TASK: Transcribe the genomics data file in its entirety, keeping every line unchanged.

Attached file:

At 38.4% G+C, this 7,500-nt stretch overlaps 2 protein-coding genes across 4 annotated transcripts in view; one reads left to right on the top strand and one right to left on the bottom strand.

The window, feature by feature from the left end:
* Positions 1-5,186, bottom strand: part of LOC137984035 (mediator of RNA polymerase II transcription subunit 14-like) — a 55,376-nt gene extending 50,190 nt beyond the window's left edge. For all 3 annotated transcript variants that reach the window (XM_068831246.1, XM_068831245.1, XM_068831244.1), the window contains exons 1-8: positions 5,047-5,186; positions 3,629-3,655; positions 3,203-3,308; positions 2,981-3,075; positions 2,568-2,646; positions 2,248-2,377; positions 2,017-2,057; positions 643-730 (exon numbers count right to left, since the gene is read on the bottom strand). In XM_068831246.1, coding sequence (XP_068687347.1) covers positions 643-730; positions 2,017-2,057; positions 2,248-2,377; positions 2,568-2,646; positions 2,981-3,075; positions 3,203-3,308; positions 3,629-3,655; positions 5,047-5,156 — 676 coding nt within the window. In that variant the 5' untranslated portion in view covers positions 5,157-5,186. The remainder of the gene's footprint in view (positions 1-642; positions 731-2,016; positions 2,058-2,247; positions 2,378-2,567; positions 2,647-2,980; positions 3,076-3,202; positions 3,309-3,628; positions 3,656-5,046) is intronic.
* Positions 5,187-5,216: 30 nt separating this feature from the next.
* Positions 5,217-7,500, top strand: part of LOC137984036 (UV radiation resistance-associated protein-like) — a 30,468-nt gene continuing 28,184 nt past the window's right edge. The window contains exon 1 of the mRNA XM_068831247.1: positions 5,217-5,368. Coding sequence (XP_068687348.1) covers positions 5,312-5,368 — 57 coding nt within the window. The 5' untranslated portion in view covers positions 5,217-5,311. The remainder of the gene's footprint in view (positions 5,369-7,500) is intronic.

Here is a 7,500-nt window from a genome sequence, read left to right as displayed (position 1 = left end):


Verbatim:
At 38.4% G+C, this 7,500-nt stretch overlaps 2 protein-coding genes across 4 annotated transcripts in view; one reads left to right on the top strand and one right to left on the bottom strand.

The window, feature by feature from the left end:
* Positions 1-5,186, bottom strand: part of LOC137984035 (mediator of RNA polymerase II transcription subunit 14-like) — a 55,376-nt gene extending 50,190 nt beyond the window's left edge. For all 3 annotated transcript variants that reach the window (XM_068831246.1, XM_068831245.1, XM_068831244.1), the window contains exons 1-8: positions 5,047-5,186; positions 3,629-3,655; positions 3,203-3,308; positions 2,981-3,075; positions 2,568-2,646; positions 2,248-2,377; positions 2,017-2,057; positions 643-730 (exon numbers count right to left, since the gene is read on the bottom strand). In XM_068831246.1, coding sequence (XP_068687347.1) covers positions 643-730; positions 2,017-2,057; positions 2,248-2,377; positions 2,568-2,646; positions 2,981-3,075; positions 3,203-3,308; positions 3,629-3,655; positions 5,047-5,156 — 676 coding nt within the window. In that variant the 5' untranslated portion in view covers positions 5,157-5,186. The remainder of the gene's footprint in view (positions 1-642; positions 731-2,016; positions 2,058-2,247; positions 2,378-2,567; positions 2,647-2,980; positions 3,076-3,202; positions 3,309-3,628; positions 3,656-5,046) is intronic.
* Positions 5,187-5,216: 30 nt separating this feature from the next.
* Positions 5,217-7,500, top strand: part of LOC137984036 (UV radiation resistance-associated protein-like) — a 30,468-nt gene continuing 28,184 nt past the window's right edge. The window contains exon 1 of the mRNA XM_068831247.1: positions 5,217-5,368. Coding sequence (XP_068687348.1) covers positions 5,312-5,368 — 57 coding nt within the window. The 5' untranslated portion in view covers positions 5,217-5,311. The remainder of the gene's footprint in view (positions 5,369-7,500) is intronic.

Here is a 7,500-nt window from a genome sequence, read left to right as displayed (position 1 = left end):